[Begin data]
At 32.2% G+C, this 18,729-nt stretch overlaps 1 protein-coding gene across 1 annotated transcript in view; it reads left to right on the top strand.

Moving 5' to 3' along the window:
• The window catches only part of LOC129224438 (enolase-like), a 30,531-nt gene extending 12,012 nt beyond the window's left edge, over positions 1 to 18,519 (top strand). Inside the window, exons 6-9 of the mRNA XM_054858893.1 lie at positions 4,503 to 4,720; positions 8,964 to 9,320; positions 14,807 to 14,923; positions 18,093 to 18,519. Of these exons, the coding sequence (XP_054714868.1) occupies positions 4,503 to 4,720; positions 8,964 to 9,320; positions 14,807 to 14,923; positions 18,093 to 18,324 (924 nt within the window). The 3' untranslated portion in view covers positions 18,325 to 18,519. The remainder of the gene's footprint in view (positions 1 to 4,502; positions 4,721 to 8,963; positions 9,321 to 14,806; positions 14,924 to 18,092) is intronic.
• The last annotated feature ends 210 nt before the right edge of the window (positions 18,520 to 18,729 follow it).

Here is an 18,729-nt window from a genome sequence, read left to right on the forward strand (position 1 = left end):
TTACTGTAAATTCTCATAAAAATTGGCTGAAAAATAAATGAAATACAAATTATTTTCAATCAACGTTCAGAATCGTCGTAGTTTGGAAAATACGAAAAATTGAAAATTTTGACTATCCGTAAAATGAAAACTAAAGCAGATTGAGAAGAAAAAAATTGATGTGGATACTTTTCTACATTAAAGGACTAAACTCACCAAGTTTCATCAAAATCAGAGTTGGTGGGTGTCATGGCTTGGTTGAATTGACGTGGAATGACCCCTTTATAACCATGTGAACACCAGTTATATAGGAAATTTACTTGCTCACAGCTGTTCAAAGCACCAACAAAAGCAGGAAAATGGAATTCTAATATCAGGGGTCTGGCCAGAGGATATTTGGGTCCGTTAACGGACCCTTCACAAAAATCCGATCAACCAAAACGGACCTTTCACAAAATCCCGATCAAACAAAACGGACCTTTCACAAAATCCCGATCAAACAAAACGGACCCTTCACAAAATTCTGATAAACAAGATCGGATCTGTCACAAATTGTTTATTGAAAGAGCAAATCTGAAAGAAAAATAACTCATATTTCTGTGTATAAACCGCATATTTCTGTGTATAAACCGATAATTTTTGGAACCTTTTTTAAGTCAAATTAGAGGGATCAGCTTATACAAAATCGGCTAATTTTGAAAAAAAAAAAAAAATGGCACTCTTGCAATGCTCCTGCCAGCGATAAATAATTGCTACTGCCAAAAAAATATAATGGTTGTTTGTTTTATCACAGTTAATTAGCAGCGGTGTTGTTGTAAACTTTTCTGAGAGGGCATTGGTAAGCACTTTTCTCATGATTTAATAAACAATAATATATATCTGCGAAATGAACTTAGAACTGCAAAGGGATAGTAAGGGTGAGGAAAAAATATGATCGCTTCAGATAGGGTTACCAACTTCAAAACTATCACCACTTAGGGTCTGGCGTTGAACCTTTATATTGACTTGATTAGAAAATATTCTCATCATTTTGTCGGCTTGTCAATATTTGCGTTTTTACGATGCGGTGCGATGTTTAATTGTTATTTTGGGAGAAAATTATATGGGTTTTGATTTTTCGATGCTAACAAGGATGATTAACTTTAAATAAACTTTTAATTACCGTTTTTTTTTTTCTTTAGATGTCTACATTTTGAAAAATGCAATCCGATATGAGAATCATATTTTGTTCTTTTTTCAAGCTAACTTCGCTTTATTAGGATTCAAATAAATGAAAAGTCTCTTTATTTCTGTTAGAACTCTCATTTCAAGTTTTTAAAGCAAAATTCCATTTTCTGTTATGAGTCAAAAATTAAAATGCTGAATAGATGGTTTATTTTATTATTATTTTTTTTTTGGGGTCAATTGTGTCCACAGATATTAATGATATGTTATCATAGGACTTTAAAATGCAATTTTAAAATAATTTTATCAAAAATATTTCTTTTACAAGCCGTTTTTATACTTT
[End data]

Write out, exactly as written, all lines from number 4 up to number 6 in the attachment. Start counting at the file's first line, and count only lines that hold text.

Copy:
• The last annotated feature ends 210 nt before the right edge of the window (positions 18,520 to 18,729 follow it).

Here is an 18,729-nt window from a genome sequence, read left to right on the forward strand (position 1 = left end):
TTACTGTAAATTCTCATAAAAATTGGCTGAAAAATAAATGAAATACAAATTATTTTCAATCAACGTTCAGAATCGTCGTAGTTTGGAAAATACGAAAAATTGAAAATTTTGACTATCCGTAAAATGAAAACTAAAGCAGATTGAGAAGAAAAAAATTGATGTGGATACTTTTCTACATTAAAGGACTAAACTCACCAAGTTTCATCAAAATCAGAGTTGGTGGGTGTCATGGCTTGGTTGAATTGACGTGGAATGACCCCTTTATAACCATGTGAACACCAGTTATATAGGAAATTTACTTGCTCACAGCTGTTCAAAGCACCAACAAAAGCAGGAAAATGGAATTCTAATATCAGGGGTCTGGCCAGAGGATATTTGGGTCCGTTAACGGACCCTTCACAAAAATCCGATCAACCAAAACGGACCTTTCACAAAATCCCGATCAAACAAAACGGACCTTTCACAAAATCCCGATCAAACAAAACGGACCCTTCACAAAATTCTGATAAACAAGATCGGATCTGTCACAAATTGTTTATTGAAAGAGCAAATCTGAAAGAAAAATAACTCATATTTCTGTGTATAAACCGCATATTTCTGTGTATAAACCGATAATTTTTGGAACCTTTTTTAAGTCAAATTAGAGGGATCAGCTTATACAAAATCGGCTAATTTTGAAAAAAAAAAAAAAATGGCACTCTTGCAATGCTCCTGCCAGCGATAAATAATTGCTACTGCCAAAAAAATATAATGGTTGTTTGTTTTATCACAGTTAATTAGCAGCGGTGTTGTTGTAAACTTTTCTGAGAGGGCATTGGTAAGCACTTTTCTCATGATTTAATAAACAATAATATATATCTGCGAAATGAACTTAGAACTGCAAAGGGATAGTAAGGGTGAGGAAAAAATATGATCGCTTCAGATAGGGTTACCAACTTCAAAACTATCACCACTTAGGGTCTGGCGTTGAACCTTTATATTGACTTGATTAGAAAATATTCTCATCATTTTGTCGGCTTGTCAATATTTGCGTTTTTACGATGCGGTGCGATGTTTAATTGTTATTTTGGGAGAAAATTATATGGGTTTTGATTTTTCGATGCTAACAAGGATGATTAACTTTAAATAAACTTTTAATTACCGTTTTTTTTTTTCTTTAGATGTCTACATTTTGAAAAATGCAATCCGATATGAGAATCATATTTTGTTCTTTTTTCAAGCTAACTTCGCTTTATTAGGATTCAAATAAATGAAAAGTCTCTTTATTTCTGTTAGAACTCTCATTTCAAGTTTTTAAAGCAAAATTCCATTTTCTGTTATGAGTCAAAAATTAAAATGCTGAATAGATGGTTTATTTTATTATTATTTTTTTTTTGGGGTCAATTGTGTCCACAGATATTAATGATATGTTATCATAGGACTTTAAAATGCAATTTTAAAATAATTTTATCAAAAATATTTCTTTTACAAGCCGTTTTTATACTTT